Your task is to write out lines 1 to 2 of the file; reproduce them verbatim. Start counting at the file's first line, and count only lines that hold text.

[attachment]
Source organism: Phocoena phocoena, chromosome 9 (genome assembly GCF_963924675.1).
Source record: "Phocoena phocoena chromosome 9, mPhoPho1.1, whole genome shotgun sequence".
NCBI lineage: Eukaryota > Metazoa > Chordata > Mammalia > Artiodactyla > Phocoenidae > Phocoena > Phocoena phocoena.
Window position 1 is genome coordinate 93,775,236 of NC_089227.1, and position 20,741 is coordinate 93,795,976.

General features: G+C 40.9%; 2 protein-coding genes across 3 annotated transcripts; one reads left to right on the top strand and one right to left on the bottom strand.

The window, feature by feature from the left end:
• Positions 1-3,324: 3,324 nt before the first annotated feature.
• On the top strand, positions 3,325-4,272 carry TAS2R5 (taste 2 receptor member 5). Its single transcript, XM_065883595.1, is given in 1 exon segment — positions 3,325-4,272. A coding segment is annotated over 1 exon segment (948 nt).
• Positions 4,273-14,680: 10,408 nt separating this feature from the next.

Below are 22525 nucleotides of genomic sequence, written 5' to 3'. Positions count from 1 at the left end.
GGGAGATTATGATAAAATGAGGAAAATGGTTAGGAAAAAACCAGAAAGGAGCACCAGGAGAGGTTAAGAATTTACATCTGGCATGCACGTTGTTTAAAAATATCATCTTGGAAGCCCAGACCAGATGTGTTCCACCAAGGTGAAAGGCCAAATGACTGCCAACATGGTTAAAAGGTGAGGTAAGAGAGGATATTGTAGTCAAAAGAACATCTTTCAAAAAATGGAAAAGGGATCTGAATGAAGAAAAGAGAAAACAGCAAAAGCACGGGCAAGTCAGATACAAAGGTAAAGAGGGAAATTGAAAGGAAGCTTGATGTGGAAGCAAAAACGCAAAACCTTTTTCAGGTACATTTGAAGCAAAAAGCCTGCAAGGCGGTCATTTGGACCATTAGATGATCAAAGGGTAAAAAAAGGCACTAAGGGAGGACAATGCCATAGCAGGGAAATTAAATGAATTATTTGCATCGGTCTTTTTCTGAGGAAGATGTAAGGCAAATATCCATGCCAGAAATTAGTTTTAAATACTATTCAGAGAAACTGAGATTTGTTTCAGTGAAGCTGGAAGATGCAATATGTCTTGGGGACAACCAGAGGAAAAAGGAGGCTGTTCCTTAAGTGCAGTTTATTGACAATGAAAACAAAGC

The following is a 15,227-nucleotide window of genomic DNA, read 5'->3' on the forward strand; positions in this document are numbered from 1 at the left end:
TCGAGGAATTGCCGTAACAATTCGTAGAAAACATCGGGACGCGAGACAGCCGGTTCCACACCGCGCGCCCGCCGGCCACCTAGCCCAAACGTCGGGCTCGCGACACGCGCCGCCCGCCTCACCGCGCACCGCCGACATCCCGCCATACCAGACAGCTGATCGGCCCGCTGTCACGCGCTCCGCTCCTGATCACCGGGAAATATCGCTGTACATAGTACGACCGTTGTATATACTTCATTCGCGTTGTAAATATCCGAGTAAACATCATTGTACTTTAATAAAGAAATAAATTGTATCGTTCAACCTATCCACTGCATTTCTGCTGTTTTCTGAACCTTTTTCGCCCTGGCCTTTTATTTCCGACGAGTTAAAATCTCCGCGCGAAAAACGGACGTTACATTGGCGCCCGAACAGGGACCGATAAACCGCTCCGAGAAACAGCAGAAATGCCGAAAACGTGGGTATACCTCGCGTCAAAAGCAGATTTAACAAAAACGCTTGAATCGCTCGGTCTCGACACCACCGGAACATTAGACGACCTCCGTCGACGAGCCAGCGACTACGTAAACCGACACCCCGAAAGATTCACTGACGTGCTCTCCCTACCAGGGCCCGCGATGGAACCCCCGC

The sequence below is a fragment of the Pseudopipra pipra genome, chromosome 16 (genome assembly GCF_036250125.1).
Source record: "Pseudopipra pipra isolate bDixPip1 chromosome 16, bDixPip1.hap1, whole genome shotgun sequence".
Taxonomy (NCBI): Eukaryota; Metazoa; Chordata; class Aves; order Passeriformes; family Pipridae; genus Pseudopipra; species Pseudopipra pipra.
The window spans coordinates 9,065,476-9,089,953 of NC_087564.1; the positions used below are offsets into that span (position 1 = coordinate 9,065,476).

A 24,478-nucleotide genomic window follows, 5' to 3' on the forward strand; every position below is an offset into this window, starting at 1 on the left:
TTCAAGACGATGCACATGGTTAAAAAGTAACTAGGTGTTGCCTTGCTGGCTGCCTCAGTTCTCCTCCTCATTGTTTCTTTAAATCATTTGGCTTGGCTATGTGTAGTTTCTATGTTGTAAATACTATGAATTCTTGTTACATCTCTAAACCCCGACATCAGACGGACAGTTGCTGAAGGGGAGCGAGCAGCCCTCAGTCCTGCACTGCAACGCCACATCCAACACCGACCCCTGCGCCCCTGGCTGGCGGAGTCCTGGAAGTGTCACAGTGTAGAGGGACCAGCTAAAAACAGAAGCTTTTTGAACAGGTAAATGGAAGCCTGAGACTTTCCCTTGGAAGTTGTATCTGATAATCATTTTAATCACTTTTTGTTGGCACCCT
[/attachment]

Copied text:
Source organism: Phocoena phocoena, chromosome 9 (genome assembly GCF_963924675.1).
Source record: "Phocoena phocoena chromosome 9, mPhoPho1.1, whole genome shotgun sequence".